We are honored to announce the establishment of The Khatib Program in Religion & Dialogue (KPRD) at
the University of Mary Washington in 2019. Over a decade ago, Dr. Mehdi Aminrazavi, Professor of
Religion, first met Dr. Reza Khatib and his wife, Georgianna Khatib, through mutual friends in New
York. Dr. Khatib has practiced neurosurgery in New York and Florida. He graduated from Tehran
University’s Medical School in 1956 before coming to the U.S. to specialize in neurosurgery.
Dr. Khatib and his wife are well known for their philanthropic work in science, medicine, and
brain-related diseases, but the tragedy of 9/11 opened up an area of concern. Dr. and Mrs. Khatib were in
New York on 9/11 and witnessed the horrors and destruction caused by hate and religious fanaticism.
They looked at each other and said, “We need to do something about it!” The Khatibs set aside one
million dollars to devote to promoting interreligious dialogue. The Khatibs observed that through mutual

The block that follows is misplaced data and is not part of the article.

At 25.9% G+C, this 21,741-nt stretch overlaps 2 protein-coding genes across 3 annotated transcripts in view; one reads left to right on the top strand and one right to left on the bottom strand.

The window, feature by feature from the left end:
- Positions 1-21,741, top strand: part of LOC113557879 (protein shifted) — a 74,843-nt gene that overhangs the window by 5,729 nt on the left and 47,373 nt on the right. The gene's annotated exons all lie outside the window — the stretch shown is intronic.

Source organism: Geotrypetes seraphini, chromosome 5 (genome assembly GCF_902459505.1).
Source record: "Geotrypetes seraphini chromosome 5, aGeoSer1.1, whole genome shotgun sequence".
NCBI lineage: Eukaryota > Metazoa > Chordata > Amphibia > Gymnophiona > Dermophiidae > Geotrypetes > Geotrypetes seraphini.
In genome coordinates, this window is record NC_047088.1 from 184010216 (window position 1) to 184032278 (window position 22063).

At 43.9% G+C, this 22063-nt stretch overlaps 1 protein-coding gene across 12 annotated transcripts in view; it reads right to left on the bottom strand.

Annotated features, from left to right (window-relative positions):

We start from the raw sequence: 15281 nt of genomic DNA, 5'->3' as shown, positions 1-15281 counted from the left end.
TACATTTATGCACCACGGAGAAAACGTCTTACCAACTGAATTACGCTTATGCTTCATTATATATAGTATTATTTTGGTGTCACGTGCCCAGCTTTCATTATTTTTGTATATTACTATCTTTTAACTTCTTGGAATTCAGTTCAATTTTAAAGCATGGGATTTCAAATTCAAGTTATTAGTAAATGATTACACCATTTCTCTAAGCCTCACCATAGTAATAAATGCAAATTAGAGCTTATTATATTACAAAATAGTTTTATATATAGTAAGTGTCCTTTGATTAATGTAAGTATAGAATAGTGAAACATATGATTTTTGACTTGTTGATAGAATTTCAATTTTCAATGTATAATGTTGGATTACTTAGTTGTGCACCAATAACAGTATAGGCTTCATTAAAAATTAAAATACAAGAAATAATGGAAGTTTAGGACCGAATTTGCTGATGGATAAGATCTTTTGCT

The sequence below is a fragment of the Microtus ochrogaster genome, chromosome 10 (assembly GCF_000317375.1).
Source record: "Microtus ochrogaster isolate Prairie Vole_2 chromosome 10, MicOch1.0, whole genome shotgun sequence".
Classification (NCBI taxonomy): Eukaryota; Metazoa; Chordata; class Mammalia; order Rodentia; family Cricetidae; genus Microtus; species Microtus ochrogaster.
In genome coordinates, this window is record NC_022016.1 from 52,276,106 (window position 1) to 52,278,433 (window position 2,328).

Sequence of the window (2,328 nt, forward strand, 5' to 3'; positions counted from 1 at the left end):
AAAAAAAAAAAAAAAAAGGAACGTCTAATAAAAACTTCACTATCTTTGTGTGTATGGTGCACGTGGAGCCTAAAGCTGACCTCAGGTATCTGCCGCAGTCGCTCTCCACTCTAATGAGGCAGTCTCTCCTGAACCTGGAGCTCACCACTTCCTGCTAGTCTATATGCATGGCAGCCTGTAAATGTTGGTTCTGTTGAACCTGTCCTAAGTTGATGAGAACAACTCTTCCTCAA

understanding and respect for each other’s religions, tolerance and peaceful coexistence is possible. The
Khatibs encourage endeavors that aim to expose and introduce the scholarly and academic versions of
religions taught by well-respected academics to offset the hateful agendas of those who commit violence
in the name of world religions.
Other institutions of higher education have been past beneficiaries; the University of Mary Washington
has become the hopefully permanent home of The Khatib Program in Religion & Dialogue. Throughout
the last year, following numerous meetings at UMW and in New York, an ambitious program was put
together, and we hope that it is able to accomplish such a necessary task of promoting interreligious